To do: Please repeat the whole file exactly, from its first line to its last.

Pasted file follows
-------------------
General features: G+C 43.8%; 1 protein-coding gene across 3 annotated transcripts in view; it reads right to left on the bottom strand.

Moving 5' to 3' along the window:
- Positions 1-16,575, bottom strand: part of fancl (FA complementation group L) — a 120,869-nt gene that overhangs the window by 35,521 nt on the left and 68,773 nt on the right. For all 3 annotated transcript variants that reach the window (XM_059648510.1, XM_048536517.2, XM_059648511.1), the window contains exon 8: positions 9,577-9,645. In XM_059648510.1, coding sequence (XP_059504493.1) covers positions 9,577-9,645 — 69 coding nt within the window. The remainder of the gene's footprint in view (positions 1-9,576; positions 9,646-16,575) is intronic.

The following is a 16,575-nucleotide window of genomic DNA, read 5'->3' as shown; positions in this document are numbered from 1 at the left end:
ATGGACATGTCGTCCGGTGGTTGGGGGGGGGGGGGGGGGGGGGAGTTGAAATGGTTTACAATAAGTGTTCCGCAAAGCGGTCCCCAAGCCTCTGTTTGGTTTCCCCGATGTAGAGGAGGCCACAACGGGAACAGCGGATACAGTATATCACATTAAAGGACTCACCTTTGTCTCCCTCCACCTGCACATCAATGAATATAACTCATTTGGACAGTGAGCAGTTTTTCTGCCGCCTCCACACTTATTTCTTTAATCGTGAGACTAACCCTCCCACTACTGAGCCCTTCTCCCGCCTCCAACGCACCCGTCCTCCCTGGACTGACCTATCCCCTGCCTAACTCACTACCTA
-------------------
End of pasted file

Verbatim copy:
General features: G+C 43.8%; 1 protein-coding gene across 3 annotated transcripts in view; it reads right to left on the bottom strand.

Moving 5' to 3' along the window:
- Positions 1-16,575, bottom strand: part of fancl (FA complementation group L) — a 120,869-nt gene that overhangs the window by 35,521 nt on the left and 68,773 nt on the right. For all 3 annotated transcript variants that reach the window (XM_059648510.1, XM_048536517.2, XM_059648511.1), the window contains exon 8: positions 9,577-9,645. In XM_059648510.1, coding sequence (XP_059504493.1) covers positions 9,577-9,645 — 69 coding nt within the window. The remainder of the gene's footprint in view (positions 1-9,576; positions 9,646-16,575) is intronic.

The following is a 16,575-nucleotide window of genomic DNA, read 5'->3' as shown; positions in this document are numbered from 1 at the left end:
ATGGACATGTCGTCCGGTGGTTGGGGGGGGGGGGGGGGGGGGGAGTTGAAATGGTTTACAATAAGTGTTCCGCAAAGCGGTCCCCAAGCCTCTGTTTGGTTTCCCCGATGTAGAGGAGGCCACAACGGGAACAGCGGATACAGTATATCACATTAAAGGACTCACCTTTGTCTCCCTCCACCTGCACATCAATGAATATAACTCATTTGGACAGTGAGCAGTTTTTCTGCCGCCTCCACACTTATTTCTTTAATCGTGAGACTAACCCTCCCACTACTGAGCCCTTCTCCCGCCTCCAACGCACCCGTCCTCCCTGGACTGACCTATCCCCTGCCTAACTCACTACCTA